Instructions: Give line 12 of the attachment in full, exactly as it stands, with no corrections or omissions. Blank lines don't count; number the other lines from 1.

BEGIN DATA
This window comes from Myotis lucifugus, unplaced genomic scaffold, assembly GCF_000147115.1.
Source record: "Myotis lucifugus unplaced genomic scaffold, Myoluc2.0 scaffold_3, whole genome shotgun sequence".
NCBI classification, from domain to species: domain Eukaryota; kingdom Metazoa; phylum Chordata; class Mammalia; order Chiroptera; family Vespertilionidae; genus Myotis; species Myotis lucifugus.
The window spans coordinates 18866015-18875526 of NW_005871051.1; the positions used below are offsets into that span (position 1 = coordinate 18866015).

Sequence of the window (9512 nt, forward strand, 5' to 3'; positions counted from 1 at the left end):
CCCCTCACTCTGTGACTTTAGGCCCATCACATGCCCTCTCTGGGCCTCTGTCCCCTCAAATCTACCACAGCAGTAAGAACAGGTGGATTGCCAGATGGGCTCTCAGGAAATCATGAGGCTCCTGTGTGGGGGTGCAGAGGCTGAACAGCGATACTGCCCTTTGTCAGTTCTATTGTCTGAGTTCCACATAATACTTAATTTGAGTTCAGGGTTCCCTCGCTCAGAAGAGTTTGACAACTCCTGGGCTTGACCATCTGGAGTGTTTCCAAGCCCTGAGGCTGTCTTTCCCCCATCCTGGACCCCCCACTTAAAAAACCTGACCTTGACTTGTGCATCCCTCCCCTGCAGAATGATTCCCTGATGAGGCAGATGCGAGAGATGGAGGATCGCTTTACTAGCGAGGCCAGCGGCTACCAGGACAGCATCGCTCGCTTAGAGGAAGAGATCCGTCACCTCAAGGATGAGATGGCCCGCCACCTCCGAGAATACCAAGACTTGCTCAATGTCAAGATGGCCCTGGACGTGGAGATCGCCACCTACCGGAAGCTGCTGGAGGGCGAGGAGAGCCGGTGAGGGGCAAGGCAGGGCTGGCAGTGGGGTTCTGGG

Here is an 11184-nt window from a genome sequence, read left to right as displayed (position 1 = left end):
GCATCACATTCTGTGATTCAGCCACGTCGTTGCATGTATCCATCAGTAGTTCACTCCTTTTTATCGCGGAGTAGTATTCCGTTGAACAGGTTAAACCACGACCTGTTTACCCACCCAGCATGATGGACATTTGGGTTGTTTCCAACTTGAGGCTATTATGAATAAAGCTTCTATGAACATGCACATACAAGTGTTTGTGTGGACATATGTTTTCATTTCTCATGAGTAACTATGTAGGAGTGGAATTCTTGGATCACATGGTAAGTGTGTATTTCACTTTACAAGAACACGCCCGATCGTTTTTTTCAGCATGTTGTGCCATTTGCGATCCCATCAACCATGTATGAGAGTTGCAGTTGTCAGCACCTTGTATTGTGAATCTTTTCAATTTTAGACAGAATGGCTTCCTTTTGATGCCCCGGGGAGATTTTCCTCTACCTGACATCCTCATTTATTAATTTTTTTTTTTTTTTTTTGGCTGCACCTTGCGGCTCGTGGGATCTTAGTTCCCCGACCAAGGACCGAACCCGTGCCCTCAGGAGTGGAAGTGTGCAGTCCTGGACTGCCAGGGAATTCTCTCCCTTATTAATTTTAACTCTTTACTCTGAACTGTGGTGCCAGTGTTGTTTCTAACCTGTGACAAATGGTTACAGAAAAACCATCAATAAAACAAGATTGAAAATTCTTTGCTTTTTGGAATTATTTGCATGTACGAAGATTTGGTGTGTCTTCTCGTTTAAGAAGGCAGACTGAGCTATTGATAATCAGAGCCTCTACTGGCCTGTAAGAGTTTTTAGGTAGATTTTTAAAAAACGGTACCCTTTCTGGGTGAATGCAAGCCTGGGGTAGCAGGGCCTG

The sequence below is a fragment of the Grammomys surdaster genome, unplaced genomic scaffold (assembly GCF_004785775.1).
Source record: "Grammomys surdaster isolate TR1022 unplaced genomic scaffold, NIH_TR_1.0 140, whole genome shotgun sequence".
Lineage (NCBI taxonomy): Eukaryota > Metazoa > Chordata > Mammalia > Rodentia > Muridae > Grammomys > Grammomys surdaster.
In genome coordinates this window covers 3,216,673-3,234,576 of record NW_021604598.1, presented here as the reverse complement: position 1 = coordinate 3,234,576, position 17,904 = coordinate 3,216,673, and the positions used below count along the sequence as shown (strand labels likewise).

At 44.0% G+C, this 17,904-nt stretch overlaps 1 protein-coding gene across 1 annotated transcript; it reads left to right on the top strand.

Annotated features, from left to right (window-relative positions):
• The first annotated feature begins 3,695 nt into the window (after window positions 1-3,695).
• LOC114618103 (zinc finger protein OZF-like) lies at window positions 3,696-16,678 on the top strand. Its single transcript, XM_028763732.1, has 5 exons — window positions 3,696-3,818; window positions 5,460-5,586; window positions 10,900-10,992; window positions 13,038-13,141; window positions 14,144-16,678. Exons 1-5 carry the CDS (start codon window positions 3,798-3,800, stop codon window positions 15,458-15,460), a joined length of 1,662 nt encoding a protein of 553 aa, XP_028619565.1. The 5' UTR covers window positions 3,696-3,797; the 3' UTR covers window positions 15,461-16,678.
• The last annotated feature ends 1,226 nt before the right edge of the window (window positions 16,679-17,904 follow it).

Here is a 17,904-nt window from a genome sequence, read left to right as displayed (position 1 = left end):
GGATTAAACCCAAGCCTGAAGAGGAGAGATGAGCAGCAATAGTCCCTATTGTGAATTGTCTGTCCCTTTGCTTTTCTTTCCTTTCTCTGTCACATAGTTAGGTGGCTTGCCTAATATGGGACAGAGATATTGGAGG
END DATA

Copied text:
In genome coordinates this window covers 3,216,673-3,234,576 of record NW_021604598.1, presented here as the reverse complement: position 1 = coordinate 3,234,576, position 17,904 = coordinate 3,216,673, and the positions used below count along the sequence as shown (strand labels likewise).